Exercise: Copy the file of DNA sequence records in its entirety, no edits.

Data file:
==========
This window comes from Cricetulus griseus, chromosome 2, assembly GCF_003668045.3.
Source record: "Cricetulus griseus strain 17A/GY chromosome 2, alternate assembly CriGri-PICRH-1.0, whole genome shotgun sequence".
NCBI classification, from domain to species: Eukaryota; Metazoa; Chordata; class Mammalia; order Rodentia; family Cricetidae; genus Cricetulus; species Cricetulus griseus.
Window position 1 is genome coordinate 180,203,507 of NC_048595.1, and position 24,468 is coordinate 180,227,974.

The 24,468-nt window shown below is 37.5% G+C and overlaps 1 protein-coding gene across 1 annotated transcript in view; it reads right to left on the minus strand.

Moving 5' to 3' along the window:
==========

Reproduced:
This window comes from Cricetulus griseus, chromosome 2, assembly GCF_003668045.3.
Source record: "Cricetulus griseus strain 17A/GY chromosome 2, alternate assembly CriGri-PICRH-1.0, whole genome shotgun sequence".
NCBI classification, from domain to species: Eukaryota; Metazoa; Chordata; class Mammalia; order Rodentia; family Cricetidae; genus Cricetulus; species Cricetulus griseus.
Window position 1 is genome coordinate 180,203,507 of NC_048595.1, and position 24,468 is coordinate 180,227,974.

The 24,468-nt window shown below is 37.5% G+C and overlaps 1 protein-coding gene across 1 annotated transcript in view; it reads right to left on the minus strand.

Moving 5' to 3' along the window: